Another regulation targets for-profit institutions only, and will harm employment prospects for minority and low-income students in particular, say critics. The rule is supposed to protect students from incurring heavy debt loads for educational programs that don't prepare them for "gainful employment." It attempts to meet that goal by restricting or eliminating federal aid to for-profit institutions whose student populations don't meet specified loan repayment rates, or whose debt ratios are greater than 8% of their estimated annual earnings. Never mind the fact that a philosophy major at a pricey nonprofit institution may leave school with dismal job prospects and average debt of $24,000; nonprofit schools are exempt from this regulation.
For-profit educational institutions generally teach specific job skills instead of offering a liberal arts education, and their students are more likely to be low-income, racial minorities, high school dropouts with GEDs, or first-generation college students. If allowed to stand, this regulation will eliminate approximately 67 associate's programs for medical assistants, 22 culinary arts programs, 21 health technician programs, and 18 programs in accounting and bookkeeping, according to an analysis by education think tank Education Sector. According to the Bureau of Labor Statistics, these are the very fields expected to experience the largest job growth between 2008 and 2018. These careers, and others like mechanic and electrician, are also the fields most nonprofit colleges and universities don't include in their educational offerings.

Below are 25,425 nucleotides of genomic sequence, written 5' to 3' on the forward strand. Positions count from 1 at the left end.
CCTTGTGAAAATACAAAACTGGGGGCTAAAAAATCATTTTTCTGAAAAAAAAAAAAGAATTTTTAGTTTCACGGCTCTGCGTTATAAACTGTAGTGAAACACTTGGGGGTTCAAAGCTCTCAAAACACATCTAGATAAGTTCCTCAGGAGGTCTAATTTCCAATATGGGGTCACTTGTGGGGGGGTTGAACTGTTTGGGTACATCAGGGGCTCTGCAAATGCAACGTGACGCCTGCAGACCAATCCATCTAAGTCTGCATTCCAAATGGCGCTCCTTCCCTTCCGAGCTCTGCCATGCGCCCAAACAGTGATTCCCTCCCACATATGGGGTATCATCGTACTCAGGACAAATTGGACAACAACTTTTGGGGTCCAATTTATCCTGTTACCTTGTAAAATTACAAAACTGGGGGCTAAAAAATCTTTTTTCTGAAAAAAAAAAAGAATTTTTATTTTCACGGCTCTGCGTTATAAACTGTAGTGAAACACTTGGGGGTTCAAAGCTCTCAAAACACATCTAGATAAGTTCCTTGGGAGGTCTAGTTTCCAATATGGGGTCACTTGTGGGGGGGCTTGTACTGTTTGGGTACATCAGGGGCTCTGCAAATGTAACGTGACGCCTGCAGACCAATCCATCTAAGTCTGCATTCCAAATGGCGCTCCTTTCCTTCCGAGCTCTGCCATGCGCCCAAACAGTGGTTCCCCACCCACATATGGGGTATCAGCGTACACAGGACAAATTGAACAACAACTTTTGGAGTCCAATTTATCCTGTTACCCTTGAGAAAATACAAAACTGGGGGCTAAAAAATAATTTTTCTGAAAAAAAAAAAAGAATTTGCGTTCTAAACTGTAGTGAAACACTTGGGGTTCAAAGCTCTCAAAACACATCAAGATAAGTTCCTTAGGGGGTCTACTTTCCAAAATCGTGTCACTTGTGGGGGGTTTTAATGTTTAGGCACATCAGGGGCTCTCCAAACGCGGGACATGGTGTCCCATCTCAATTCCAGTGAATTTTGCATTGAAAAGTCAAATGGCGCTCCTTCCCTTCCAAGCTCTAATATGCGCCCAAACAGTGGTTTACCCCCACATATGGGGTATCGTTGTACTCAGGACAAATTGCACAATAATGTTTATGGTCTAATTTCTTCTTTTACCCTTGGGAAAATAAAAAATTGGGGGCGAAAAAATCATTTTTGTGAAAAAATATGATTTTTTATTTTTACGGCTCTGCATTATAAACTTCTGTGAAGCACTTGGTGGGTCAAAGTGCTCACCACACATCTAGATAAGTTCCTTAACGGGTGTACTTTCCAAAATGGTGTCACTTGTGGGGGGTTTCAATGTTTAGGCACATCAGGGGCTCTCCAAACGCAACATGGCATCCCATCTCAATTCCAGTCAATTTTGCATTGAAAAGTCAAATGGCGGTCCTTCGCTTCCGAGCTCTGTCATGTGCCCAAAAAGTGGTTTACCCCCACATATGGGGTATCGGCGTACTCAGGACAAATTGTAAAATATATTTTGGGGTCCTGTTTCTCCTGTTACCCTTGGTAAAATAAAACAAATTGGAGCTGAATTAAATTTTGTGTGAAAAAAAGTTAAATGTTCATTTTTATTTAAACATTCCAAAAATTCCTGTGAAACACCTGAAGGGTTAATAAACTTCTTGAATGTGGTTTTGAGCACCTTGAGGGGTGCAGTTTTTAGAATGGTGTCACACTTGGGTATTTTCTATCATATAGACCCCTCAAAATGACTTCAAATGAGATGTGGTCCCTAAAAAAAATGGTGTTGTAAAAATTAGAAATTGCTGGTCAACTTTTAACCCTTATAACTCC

Independent analysts such as the Parthenon Group assert that the regulations could cause 400,000 students to leave post-secondary schools each year, resulting in a 15% average loss in lifetime earnings, $400 million in lost tax revenue, and additional taxpayer burdens for that population. All told, Parthenon estimates that this regulation would lead to an annual net loss of $3.4 billion for taxpayers, despite a possible $1.9 billion reduction in federal student loan defaults.